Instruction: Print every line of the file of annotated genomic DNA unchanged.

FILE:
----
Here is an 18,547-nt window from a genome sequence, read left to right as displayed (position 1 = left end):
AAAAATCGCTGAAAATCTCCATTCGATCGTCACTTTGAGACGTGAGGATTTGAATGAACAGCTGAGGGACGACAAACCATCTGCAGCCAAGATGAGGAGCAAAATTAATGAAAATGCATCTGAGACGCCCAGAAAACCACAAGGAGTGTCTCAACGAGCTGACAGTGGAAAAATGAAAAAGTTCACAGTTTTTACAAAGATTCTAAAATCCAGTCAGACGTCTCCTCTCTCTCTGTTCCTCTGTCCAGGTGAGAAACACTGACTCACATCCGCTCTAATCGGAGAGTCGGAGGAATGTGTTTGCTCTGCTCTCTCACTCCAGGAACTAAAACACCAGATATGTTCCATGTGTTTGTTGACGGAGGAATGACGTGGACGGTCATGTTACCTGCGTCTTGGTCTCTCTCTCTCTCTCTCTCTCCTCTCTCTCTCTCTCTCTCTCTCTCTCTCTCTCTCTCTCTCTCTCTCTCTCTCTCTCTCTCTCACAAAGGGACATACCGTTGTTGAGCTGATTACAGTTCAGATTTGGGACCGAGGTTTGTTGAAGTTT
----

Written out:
Here is an 18,547-nt window from a genome sequence, read left to right as displayed (position 1 = left end):
AAAAATCGCTGAAAATCTCCATTCGATCGTCACTTTGAGACGTGAGGATTTGAATGAACAGCTGAGGGACGACAAACCATCTGCAGCCAAGATGAGGAGCAAAATTAATGAAAATGCATCTGAGACGCCCAGAAAACCACAAGGAGTGTCTCAACGAGCTGACAGTGGAAAAATGAAAAAGTTCACAGTTTTTACAAAGATTCTAAAATCCAGTCAGACGTCTCCTCTCTCTCTGTTCCTCTGTCCAGGTGAGAAACACTGACTCACATCCGCTCTAATCGGAGAGTCGGAGGAATGTGTTTGCTCTGCTCTCTCACTCCAGGAACTAAAACACCAGATATGTTCCATGTGTTTGTTGACGGAGGAATGACGTGGACGGTCATGTTACCTGCGTCTTGGTCTCTCTCTCTCTCTCTCTCTCCTCTCTCTCTCTCTCTCTCTCTCTCTCTCTCTCTCTCTCTCTCTCTCTCTCTCTCTCTCTCTCACAAAGGGACATACCGTTGTTGAGCTGATTACAGTTCAGATTTGGGACCGAGGTTTGTTGAAGTTT